The EA-6’s have always had a reputation for noise. We were told the EA-18’s would be quieter. That is definitely not the case. The EA-18’s are easily worse than the EA-6’s. When flying at higher altitudes the planes pass overhead quickly and the noise dissipates within a few seconds. But, during touch and go practice the planes approach the runway at a low altitude. They do not “glide” down to the runway. The
approach is to fly level at approximately 500 feet just above stall speed. So, the throttles are “on” nearly constantly. The roar of the throttle jockeying lasts approximately 20-30 seconds for each plane. And, then after the “touch” the throttle is pushed fully forward for the takeoff. Then you get another blast, still loud, but bearable because of the distance away, for another 10-20 seconds. Then, a 30 second pause, and another plane comes and it starts all over again. This happens just above our rooftops.
Anyone who argues with me on this point is welcome to come to my house and stand outside my house without ear protection. Better still, go farther up the hill in the neighborhood and give it a listen. The planes are even closer to the ground there, approximately 300 to 400 feet above the ground.
We used to be able to tolerate the noise when there were a few EA-6’s doing touch and go landings, 1 or 2 days a month, for a couple of hours each time. But in recent years there have been many periods of time where 4, 5, or even 6 EA-18’s, and an occasional EA-6 (or 2), will fly nearly all day in a continuous roar. When it is like this, people cannot go outside without ear protection. If you do, it is painful to your eardrums. This is no joke. It hurts! And, the flying sometimes goes on for 5 – 6 days in a row, week after week. There is no peace here anymore. The flying sometimes starts mid-morning and goes as late as 1 AM. I get at 5 AM to go to work. I drive to work tired before I even get there! I imagine many others are in the same predicament.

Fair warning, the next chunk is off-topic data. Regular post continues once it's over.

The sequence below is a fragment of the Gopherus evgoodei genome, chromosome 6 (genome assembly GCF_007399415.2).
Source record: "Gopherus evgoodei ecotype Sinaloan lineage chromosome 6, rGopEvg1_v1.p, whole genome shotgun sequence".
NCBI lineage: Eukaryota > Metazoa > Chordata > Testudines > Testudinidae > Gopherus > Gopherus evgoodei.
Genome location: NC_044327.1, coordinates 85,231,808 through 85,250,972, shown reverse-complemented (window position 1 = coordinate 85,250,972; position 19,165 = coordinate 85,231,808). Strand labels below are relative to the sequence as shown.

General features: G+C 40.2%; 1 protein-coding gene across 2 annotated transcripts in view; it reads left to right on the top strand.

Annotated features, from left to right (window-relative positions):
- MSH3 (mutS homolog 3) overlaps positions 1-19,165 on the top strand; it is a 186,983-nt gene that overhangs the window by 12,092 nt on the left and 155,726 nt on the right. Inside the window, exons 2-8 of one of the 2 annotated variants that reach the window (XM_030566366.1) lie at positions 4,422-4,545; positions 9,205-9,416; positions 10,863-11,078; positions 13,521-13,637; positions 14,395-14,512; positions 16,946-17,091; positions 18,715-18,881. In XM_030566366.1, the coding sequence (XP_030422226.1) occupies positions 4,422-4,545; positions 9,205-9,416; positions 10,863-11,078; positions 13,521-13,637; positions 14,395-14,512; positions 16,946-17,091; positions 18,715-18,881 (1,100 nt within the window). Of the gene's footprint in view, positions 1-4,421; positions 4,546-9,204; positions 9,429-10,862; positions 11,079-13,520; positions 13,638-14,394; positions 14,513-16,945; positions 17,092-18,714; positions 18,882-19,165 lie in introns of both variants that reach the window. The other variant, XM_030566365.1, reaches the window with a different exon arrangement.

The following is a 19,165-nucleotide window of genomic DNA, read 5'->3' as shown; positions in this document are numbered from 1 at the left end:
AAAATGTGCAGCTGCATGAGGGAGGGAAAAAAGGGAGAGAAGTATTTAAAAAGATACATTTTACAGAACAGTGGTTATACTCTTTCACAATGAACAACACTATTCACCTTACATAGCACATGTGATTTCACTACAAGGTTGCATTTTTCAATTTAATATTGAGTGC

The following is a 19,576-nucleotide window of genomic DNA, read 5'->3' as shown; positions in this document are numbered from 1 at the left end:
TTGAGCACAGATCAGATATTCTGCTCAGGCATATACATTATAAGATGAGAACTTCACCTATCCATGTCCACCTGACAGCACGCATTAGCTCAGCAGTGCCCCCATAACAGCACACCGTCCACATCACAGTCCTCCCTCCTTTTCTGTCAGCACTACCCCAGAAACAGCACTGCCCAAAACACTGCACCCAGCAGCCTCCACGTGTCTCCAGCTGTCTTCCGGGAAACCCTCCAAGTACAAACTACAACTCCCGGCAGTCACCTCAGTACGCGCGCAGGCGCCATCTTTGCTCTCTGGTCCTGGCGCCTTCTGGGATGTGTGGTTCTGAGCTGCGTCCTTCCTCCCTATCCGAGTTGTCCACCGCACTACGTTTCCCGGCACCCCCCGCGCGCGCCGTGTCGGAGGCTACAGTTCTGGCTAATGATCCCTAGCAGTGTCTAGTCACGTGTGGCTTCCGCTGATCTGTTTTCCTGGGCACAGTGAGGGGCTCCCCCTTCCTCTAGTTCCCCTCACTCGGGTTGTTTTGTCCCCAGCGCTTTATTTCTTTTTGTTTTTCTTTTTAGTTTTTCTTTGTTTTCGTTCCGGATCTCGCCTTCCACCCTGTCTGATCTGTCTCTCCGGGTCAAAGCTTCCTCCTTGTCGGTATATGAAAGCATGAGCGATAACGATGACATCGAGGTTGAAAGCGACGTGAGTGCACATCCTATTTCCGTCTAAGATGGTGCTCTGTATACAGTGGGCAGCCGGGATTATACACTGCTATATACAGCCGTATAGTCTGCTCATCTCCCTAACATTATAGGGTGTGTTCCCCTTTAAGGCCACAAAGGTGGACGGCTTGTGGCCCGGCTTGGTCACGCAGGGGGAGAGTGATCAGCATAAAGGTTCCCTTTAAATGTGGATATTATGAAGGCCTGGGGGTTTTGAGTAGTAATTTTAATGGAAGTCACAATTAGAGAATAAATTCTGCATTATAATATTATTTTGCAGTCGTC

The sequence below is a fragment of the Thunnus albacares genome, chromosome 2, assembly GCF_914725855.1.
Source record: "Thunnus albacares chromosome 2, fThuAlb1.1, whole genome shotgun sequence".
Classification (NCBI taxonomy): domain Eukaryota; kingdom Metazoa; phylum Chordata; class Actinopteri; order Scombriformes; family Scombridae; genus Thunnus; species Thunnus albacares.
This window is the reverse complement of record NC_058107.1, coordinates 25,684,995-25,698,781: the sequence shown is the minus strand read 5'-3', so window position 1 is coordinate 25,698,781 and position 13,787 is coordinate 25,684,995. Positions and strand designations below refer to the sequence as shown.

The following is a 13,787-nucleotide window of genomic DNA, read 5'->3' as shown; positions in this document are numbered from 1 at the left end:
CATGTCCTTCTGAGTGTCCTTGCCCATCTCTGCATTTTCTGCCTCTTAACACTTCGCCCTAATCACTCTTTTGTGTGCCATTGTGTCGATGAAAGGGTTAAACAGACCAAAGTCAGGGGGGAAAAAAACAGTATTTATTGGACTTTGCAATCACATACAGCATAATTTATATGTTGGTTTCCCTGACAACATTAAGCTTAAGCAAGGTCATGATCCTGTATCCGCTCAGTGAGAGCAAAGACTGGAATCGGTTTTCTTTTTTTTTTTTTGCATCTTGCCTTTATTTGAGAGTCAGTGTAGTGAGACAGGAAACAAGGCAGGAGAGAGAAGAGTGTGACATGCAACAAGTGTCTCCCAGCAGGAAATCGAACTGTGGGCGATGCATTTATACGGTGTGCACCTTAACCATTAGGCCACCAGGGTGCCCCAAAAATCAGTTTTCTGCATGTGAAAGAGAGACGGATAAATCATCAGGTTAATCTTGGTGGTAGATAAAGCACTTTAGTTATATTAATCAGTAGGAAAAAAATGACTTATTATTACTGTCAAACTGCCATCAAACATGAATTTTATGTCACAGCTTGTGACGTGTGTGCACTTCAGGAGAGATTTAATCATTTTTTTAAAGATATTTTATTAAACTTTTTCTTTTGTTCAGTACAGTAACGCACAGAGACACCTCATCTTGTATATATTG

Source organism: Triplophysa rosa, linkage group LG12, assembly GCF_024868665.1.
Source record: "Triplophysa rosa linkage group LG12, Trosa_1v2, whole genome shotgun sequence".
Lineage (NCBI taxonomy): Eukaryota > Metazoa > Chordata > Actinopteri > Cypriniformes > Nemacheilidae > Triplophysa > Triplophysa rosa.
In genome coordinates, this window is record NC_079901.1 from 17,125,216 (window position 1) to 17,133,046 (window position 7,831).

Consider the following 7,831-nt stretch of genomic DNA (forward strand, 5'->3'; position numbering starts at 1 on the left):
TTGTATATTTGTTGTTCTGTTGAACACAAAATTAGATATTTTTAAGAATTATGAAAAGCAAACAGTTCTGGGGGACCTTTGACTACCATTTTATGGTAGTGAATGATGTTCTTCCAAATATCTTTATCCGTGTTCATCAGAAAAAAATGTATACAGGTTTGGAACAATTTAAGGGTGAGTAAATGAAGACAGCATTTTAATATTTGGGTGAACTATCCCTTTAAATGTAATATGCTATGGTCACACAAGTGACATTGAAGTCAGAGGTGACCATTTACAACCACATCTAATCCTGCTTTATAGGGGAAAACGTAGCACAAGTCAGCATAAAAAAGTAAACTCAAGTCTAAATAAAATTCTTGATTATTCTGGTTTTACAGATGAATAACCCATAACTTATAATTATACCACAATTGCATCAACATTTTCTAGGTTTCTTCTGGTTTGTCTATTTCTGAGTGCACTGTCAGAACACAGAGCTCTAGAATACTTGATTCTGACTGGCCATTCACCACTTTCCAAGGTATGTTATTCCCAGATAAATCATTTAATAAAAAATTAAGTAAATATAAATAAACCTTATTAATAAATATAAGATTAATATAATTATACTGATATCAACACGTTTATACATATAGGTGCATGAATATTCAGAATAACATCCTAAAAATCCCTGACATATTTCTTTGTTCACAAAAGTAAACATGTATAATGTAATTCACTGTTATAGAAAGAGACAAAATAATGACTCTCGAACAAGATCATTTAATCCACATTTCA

One time I was mowing my mother-in-law’s lawn (she lives on the hill), while an EA-6 was doing touch and go landings. When the plane flew directly overhead (at about 300-400 feet) I could not tell if the lawn mower was still running. It was, though I could not hear it, and I was holding the handle! My mother-in-law is closer to the runway, but there are a lot of houses up in that area are directly under the final approach. It is bad at my house but it is absolutely deafening up the hill from us. There are hundreds of homes here that are severely affected.
All a person can do during the touch and go landings is go inside your house and close all the windows, even if it is during hot summer weather. Don’t bother trying to watch TV, you can’t hear it. The windows rattle, the house shakes. Forget gardening, fishing, beachcombing, or doing anything outside. And, we are helpless to stop it.